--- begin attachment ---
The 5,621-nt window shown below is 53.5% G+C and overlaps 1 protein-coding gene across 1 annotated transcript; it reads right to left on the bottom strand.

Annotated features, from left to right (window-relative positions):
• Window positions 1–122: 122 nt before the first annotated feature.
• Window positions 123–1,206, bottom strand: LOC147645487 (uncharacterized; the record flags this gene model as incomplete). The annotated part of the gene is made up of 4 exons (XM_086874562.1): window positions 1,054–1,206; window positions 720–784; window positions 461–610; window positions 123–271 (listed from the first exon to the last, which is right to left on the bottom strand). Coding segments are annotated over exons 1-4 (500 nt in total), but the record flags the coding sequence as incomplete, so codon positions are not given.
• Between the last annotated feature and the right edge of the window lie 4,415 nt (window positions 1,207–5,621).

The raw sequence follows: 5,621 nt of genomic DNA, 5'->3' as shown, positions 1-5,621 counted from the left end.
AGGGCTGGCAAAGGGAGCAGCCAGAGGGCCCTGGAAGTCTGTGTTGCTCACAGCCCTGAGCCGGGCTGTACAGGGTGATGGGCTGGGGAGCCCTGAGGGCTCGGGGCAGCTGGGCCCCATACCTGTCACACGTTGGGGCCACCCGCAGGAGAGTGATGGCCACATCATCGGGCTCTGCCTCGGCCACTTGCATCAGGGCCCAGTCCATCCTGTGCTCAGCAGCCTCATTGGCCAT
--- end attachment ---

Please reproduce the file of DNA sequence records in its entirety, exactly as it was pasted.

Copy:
The 5,621-nt window shown below is 53.5% G+C and overlaps 1 protein-coding gene across 1 annotated transcript; it reads right to left on the bottom strand.

Annotated features, from left to right (window-relative positions):
• Window positions 1–122: 122 nt before the first annotated feature.
• Window positions 123–1,206, bottom strand: LOC147645487 (uncharacterized; the record flags this gene model as incomplete). The annotated part of the gene is made up of 4 exons (XM_086874562.1): window positions 1,054–1,206; window positions 720–784; window positions 461–610; window positions 123–271 (listed from the first exon to the last, which is right to left on the bottom strand). Coding segments are annotated over exons 1-4 (500 nt in total), but the record flags the coding sequence as incomplete, so codon positions are not given.
• Between the last annotated feature and the right edge of the window lie 4,415 nt (window positions 1,207–5,621).

The raw sequence follows: 5,621 nt of genomic DNA, 5'->3' as shown, positions 1-5,621 counted from the left end.
AGGGCTGGCAAAGGGAGCAGCCAGAGGGCCCTGGAAGTCTGTGTTGCTCACAGCCCTGAGCCGGGCTGTACAGGGTGATGGGCTGGGGAGCCCTGAGGGCTCGGGGCAGCTGGGCCCCATACCTGTCACACGTTGGGGCCACCCGCAGGAGAGTGATGGCCACATCATCGGGCTCTGCCTCGGCCACTTGCATCAGGGCCCAGTCCATCCTGTGCTCAGCAGCCTCATTGGCCAT